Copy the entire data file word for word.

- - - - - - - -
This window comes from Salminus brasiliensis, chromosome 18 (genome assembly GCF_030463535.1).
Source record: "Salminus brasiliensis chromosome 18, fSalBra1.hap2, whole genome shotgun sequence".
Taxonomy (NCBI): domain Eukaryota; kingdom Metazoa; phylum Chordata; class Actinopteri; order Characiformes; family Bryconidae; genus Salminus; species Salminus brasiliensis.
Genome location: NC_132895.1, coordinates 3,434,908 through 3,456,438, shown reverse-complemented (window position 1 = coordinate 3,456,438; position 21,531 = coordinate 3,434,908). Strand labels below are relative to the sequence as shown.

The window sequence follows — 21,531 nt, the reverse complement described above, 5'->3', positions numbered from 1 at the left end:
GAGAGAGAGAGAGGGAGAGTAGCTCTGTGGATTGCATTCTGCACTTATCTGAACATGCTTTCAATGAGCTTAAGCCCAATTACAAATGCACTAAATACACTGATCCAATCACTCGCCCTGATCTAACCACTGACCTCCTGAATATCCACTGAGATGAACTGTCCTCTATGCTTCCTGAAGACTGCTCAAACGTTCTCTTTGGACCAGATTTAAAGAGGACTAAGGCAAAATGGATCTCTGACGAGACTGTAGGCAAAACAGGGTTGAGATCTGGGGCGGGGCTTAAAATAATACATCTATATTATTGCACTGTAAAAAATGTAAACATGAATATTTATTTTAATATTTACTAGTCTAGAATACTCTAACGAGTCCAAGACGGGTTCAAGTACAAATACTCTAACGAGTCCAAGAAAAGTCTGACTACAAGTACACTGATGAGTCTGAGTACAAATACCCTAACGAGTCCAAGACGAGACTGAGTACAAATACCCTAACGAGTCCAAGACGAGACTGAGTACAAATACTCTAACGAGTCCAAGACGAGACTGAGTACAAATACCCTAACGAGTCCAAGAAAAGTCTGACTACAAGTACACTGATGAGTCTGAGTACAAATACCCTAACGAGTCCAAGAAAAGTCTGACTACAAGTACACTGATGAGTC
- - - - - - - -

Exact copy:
This window comes from Salminus brasiliensis, chromosome 18 (genome assembly GCF_030463535.1).
Source record: "Salminus brasiliensis chromosome 18, fSalBra1.hap2, whole genome shotgun sequence".
Taxonomy (NCBI): domain Eukaryota; kingdom Metazoa; phylum Chordata; class Actinopteri; order Characiformes; family Bryconidae; genus Salminus; species Salminus brasiliensis.
Genome location: NC_132895.1, coordinates 3,434,908 through 3,456,438, shown reverse-complemented (window position 1 = coordinate 3,456,438; position 21,531 = coordinate 3,434,908). Strand labels below are relative to the sequence as shown.

The window sequence follows — 21,531 nt, the reverse complement described above, 5'->3', positions numbered from 1 at the left end:
GAGAGAGAGAGAGGGAGAGTAGCTCTGTGGATTGCATTCTGCACTTATCTGAACATGCTTTCAATGAGCTTAAGCCCAATTACAAATGCACTAAATACACTGATCCAATCACTCGCCCTGATCTAACCACTGACCTCCTGAATATCCACTGAGATGAACTGTCCTCTATGCTTCCTGAAGACTGCTCAAACGTTCTCTTTGGACCAGATTTAAAGAGGACTAAGGCAAAATGGATCTCTGACGAGACTGTAGGCAAAACAGGGTTGAGATCTGGGGCGGGGCTTAAAATAATACATCTATATTATTGCACTGTAAAAAATGTAAACATGAATATTTATTTTAATATTTACTAGTCTAGAATACTCTAACGAGTCCAAGACGGGTTCAAGTACAAATACTCTAACGAGTCCAAGAAAAGTCTGACTACAAGTACACTGATGAGTCTGAGTACAAATACCCTAACGAGTCCAAGACGAGACTGAGTACAAATACCCTAACGAGTCCAAGACGAGACTGAGTACAAATACTCTAACGAGTCCAAGACGAGACTGAGTACAAATACCCTAACGAGTCCAAGAAAAGTCTGACTACAAGTACACTGATGAGTCTGAGTACAAATACCCTAACGAGTCCAAGAAAAGTCTGACTACAAGTACACTGATGAGTC